I'll try to put time scales on each of these events.
The Sun as a red giant - 5 to 6 billion years$^1$
The Sun is currently on the main sequence, which means that it's a "full grown" star - think of it as being middle-aged. It's been on the main sequence for around 4 to 5 billion years, and in 5 to 6 billion years, it will leave the main sequence.
Most yellow (i.e. spectral class G-ish) stars spend about 10 billion years on the main sequence. Then, they swell up as red giants. The Sun is just over halfway through the main sequence, so it has about 5 to 6 billion years left. After 5.4 billion years, it will grow. Here's an image showing how its radius (and other factors) will increase:
The Sun won't swallow the inner planets up right away - see how it takes a while for it to grow - but it will happen eventually. It will take another billion years to reach a radius 200 times that of its current size. It will enter the AGB phase, where it will finally grow enough to swallow the inner planets. It's uncertain as to whether or not Earth will be destroyed, but it will be heated up so much that liquid water will disappear and the planet will be uninhabitable.
NASA has an article on a Sun-like star swallowing up one of its inner planets, just as the Sun may do. The original paper can be found here.
Supernova/nova - Never
There are two types of supernovae: Type II and Type I. Type II supernovae are characterized by hydrogen; Type I supernovae have no hydrogen. You've probably heard of Type II supernovae when you learned about supernovae, and they're the more well-known. They're the result of the collapse of the core of a massive star. However, the progenitor, has t be much larger than the Sun - usually at least 8 solar masses.
Type I supernovae have no hydrogen. There are two main classes: Type Ia and Type Ib/c. The first category are the result of white dwarfs accreting mass from a companion star. The Sun has no binary companion, so even though it will become a white dwarf, it will never undergo this kind of supernova. Type Ib/c also result from core collapse, just like Type II. However, their progenitors are unstable, violent stars, typically Wolf-Rayet stars. Our Sun will fortunately never become one of those!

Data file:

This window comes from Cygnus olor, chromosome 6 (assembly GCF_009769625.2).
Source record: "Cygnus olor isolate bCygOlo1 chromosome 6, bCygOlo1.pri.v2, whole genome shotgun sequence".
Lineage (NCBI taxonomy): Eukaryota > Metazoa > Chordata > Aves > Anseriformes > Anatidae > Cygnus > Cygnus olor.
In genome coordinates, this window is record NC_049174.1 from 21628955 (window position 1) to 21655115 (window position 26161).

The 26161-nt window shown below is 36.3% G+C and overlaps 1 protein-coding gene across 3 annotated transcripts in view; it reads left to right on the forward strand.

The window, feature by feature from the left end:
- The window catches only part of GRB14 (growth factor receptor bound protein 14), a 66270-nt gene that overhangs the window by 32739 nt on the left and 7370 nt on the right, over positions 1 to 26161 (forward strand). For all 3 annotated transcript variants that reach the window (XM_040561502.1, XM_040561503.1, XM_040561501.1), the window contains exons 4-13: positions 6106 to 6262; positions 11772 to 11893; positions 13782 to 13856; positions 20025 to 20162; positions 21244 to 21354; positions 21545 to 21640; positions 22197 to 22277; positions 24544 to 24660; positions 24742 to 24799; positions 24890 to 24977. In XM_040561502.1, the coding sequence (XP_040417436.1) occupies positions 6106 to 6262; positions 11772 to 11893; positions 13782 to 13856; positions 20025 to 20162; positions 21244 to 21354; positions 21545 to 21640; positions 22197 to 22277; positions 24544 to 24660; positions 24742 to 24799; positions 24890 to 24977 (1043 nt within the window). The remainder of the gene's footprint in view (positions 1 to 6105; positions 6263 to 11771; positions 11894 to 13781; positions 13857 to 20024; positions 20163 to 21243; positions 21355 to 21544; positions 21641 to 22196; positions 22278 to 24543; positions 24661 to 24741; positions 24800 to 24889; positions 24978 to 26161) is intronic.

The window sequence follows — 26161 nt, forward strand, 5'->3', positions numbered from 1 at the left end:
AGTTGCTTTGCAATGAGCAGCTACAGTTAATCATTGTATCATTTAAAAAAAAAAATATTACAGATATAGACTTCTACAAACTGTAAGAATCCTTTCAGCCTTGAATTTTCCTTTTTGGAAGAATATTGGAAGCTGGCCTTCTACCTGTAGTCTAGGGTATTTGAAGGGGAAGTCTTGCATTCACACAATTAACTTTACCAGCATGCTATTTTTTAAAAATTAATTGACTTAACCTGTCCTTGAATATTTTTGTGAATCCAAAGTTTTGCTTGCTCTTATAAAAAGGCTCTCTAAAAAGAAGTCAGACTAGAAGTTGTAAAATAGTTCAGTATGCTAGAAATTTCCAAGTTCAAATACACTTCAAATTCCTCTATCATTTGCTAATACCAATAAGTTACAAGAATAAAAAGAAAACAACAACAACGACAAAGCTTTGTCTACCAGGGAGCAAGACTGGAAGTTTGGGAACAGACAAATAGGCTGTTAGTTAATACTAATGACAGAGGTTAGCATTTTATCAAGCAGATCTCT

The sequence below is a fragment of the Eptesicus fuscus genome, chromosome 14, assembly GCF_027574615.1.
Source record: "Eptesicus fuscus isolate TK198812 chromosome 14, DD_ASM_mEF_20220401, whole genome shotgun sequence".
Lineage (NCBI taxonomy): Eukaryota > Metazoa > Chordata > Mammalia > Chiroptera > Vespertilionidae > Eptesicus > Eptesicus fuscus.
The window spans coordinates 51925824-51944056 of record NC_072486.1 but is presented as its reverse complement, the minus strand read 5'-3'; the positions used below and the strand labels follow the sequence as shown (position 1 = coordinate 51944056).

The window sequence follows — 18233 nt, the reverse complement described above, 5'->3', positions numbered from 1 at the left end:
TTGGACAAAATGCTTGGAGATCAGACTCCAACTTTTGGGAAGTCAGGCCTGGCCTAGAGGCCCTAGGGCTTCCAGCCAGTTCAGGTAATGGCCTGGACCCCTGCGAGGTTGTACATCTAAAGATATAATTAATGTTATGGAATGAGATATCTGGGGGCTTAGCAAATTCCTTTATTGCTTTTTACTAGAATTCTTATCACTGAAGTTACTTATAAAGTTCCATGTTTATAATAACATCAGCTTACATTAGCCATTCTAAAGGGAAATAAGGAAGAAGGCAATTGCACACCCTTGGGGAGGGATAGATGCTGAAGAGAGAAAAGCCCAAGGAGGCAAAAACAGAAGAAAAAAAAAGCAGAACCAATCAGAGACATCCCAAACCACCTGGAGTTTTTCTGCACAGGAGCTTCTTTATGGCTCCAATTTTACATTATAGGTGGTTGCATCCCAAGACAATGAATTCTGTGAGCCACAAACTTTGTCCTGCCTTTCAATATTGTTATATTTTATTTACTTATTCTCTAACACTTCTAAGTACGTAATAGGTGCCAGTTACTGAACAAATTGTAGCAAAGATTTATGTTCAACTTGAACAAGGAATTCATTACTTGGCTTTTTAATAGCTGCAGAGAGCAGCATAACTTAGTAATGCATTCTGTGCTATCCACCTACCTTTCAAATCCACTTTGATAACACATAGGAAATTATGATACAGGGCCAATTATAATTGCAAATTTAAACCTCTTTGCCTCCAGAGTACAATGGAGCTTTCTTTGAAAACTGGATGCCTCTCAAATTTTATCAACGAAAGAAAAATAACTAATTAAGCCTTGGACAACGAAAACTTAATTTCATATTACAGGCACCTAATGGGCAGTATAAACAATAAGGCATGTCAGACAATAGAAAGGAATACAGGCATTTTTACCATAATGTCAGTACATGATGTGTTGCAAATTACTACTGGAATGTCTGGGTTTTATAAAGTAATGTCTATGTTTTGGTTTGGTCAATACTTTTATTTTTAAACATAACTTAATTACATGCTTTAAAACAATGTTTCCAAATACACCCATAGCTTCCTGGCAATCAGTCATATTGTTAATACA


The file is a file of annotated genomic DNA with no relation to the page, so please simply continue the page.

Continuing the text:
A nova is small compared to a supernova. It, like Type Ia supernovae, may be the result of a white dwarf accreting matter from a companion. Once again, though, the Sun has no companion star to accrete matter from.
Magnetosphere loss - Never
The Earth's magnetic field is very important, because it shields us from the solar wind. Without it, life on Earth probably couldn't exist! Its disappearance would not be good for us.
Fortunately, it doesn't appear that that will ever happen.
The Earth's magnetic field is believed to be caused by the movement of fluids in Earth's core. Wikipedia lists three conditions necessary for the existence of the magnetic field:
An electrically conductive fluid medium
Kinetic energy provided by planetary rotation